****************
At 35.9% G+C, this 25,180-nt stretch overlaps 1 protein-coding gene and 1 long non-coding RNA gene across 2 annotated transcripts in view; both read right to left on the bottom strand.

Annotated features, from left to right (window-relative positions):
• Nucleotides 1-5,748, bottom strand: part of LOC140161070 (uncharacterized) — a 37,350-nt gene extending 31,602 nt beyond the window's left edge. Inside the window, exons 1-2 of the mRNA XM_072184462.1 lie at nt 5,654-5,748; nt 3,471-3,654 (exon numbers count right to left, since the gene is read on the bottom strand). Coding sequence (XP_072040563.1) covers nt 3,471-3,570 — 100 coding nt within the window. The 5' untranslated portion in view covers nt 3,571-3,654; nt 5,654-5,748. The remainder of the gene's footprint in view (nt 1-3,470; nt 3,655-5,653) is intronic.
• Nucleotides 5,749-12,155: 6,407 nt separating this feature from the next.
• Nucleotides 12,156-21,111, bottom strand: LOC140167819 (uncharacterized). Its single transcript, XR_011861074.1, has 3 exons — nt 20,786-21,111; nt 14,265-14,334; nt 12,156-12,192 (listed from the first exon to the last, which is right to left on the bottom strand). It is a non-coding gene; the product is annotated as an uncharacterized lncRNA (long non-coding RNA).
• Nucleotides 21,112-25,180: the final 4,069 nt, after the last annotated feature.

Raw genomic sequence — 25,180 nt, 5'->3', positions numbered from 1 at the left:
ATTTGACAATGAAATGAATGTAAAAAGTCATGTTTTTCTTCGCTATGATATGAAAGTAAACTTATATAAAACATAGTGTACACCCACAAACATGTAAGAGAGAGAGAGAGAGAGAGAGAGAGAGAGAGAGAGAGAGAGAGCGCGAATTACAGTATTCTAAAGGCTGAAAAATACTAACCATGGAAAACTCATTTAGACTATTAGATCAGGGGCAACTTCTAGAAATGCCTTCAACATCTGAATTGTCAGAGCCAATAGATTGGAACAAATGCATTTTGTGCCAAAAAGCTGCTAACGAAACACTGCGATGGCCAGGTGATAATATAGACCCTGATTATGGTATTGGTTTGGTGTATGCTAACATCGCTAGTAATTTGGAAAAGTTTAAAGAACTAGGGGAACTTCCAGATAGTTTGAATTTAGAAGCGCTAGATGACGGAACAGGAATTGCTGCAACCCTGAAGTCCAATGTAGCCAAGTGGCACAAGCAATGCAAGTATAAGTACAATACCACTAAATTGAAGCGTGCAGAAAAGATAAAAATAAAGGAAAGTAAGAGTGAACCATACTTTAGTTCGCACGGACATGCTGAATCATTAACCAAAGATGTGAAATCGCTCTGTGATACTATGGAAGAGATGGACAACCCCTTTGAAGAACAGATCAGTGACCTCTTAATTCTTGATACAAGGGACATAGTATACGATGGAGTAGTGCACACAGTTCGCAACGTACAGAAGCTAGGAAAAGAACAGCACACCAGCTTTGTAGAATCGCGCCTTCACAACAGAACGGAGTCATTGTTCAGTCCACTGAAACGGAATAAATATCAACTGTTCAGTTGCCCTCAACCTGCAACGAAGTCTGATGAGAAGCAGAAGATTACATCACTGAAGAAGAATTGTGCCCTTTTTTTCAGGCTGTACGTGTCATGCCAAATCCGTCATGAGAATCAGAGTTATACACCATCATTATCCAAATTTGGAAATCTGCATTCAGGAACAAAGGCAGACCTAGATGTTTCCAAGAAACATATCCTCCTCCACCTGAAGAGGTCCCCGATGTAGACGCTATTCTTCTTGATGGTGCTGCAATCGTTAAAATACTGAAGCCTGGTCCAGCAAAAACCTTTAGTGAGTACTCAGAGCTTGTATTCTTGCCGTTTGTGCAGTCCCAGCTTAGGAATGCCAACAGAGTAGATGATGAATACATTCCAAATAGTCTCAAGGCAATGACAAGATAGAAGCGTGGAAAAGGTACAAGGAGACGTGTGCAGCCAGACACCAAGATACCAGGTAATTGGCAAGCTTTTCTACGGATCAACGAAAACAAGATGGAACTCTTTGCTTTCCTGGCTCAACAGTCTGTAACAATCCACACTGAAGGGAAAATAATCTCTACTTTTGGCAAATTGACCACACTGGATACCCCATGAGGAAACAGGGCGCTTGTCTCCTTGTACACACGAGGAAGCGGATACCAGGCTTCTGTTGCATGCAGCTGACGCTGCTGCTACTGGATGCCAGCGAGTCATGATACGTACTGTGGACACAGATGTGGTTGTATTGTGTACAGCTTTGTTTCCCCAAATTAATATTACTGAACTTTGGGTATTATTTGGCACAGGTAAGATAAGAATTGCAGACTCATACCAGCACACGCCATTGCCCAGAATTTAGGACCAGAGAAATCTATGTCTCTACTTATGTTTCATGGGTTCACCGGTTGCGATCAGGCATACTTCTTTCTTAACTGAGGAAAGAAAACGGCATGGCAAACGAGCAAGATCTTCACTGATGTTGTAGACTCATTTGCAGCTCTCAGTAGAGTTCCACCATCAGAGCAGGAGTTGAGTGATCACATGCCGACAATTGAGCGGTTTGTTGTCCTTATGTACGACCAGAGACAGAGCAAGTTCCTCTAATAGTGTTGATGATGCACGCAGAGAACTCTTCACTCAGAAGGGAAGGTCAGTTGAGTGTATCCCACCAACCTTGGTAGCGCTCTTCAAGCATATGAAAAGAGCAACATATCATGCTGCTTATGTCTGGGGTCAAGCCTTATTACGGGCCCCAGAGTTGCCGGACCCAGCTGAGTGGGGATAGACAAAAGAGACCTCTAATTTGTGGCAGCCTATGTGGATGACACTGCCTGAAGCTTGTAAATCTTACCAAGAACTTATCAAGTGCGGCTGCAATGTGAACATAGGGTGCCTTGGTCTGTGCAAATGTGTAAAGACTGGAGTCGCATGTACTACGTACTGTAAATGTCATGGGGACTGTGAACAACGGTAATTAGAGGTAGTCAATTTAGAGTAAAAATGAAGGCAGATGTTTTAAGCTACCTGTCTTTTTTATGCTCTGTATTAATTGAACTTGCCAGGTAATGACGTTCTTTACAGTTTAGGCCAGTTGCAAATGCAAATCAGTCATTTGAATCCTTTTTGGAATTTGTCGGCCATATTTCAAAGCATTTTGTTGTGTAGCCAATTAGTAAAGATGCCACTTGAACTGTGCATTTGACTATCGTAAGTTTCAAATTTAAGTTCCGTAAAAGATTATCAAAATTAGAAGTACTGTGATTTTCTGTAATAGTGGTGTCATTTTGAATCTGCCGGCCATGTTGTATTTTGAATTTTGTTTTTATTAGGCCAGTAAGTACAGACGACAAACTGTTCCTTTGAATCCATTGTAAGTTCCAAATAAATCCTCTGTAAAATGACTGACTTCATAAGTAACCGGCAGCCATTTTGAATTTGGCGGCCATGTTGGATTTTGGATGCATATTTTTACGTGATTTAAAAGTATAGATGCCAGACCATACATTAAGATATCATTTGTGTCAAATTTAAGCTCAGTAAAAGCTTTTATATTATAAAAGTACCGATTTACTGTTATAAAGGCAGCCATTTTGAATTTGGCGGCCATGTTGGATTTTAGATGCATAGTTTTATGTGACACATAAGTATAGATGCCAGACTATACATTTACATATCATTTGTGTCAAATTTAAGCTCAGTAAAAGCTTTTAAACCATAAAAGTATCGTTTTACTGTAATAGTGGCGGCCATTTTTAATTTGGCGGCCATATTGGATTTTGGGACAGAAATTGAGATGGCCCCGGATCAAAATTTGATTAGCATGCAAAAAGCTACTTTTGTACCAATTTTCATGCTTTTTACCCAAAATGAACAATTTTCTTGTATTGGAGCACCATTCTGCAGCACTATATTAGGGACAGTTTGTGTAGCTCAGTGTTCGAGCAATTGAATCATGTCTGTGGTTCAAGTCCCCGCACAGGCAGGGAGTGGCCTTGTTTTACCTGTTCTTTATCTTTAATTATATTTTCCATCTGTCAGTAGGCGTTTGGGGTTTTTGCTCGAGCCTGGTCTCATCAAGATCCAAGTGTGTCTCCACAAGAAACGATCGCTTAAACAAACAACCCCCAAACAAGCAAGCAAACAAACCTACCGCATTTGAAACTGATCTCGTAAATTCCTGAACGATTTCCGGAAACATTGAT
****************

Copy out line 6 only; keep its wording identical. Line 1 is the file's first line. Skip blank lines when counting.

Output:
• Nucleotides 21,112-25,180: the final 4,069 nt, after the last annotated feature.